My simplistic criterion for a goal in this case is just peaceful co-existence, which can be arrived at by putting up with whoever you're determined to hate, as long as they leave you alone too. The parties that live this tragedy daily have to get there themselves---or not, and live with that.

Posted by: Paul S. Author Profile Page at April 8, 2009 1:08 AM

Paul S;

You're right. I should have said "settlement negotiations", like when you're settling a lawsuit or some other dispute. There, I think my statement holds water, and better describes the peace negotiations (for lack of a better term) between Israel and the Palestinians. If any workable compromise is ever reached, it will make a lot of people on both sides very unhappy, and whether one or both sides will ultimately be able to deliver on such a compromise is very much an open question.

Posted by: MarkC Author Profile Page at April 9, 2009 4:57 AM

Gary Rosen, I find Lieberman's comments to be very offensive (regardless of what Palestinians may or may not feel.) What is most offensive is his terrible comments about patriotic Israeli citizens who are Palestinians. Who is more Israeli? Lieberman or Israeli Palestinian? Who does Israel belong to more?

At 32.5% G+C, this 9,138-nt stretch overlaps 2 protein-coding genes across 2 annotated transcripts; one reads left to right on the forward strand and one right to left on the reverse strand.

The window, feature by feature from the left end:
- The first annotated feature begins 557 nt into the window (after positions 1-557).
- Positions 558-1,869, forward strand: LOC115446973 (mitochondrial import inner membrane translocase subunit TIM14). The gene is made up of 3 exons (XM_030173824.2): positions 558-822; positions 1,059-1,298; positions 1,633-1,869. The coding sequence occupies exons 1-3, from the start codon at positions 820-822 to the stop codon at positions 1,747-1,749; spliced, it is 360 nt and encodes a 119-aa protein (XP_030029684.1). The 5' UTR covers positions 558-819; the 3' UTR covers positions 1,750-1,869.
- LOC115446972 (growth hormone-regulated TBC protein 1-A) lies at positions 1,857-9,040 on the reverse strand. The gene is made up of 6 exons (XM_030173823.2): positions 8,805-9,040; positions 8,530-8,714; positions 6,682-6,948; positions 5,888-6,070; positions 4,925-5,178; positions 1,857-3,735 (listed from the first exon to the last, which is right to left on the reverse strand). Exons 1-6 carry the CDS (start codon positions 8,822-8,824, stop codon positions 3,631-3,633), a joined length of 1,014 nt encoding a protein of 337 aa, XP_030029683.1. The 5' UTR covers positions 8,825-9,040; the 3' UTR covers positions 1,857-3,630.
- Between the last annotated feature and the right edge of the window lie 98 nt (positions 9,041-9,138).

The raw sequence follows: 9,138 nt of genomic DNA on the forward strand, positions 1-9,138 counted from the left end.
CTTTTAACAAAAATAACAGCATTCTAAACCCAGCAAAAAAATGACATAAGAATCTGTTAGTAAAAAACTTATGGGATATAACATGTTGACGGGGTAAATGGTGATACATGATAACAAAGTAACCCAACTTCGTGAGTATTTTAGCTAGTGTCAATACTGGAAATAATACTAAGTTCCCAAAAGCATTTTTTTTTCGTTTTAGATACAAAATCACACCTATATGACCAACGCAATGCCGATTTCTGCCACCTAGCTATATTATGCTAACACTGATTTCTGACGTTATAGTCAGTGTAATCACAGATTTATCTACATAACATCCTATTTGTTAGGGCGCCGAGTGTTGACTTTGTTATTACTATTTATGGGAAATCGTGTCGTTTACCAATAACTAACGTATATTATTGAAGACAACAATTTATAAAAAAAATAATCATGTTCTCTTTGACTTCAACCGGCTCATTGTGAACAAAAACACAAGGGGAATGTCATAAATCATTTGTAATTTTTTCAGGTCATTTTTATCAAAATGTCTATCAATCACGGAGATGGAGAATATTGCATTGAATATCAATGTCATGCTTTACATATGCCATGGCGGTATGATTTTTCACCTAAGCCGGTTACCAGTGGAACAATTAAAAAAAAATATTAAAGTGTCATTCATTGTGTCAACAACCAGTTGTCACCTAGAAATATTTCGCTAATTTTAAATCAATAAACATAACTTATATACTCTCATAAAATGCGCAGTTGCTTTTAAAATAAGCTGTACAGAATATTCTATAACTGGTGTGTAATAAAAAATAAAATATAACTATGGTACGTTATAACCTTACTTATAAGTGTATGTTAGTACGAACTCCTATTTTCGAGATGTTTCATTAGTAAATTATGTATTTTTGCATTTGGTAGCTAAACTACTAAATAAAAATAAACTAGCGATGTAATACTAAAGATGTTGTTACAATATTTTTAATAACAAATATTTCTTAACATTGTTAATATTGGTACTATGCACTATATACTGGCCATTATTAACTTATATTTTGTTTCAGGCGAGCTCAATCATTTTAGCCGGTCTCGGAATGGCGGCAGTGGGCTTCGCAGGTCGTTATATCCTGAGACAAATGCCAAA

Posted by: anand Author Profile Page at April 10, 2009 11:06 AM

"Who does Israel belong to more? "

Israel is the homeland of the Jewish nation. It 'belongs' more to the Jews because they are the majority. The non-Jewish Israelis have their rights and freedoms guaranteed. What more could you possibly want?

When will you start bitching about the plight of Jews in Muslim Arab countries? You are way overdue for some balanced concern. One might even get the impression you have an irrational approach to Jews who defend themselves in their own homeland from those enemies, both foreign and domestic, who would see them slaughtered (your friends in Hamas and Hizbullah, among others).

Posted by: Li'l Mamzer Author Profile Page at April 10, 2009 12:17 PM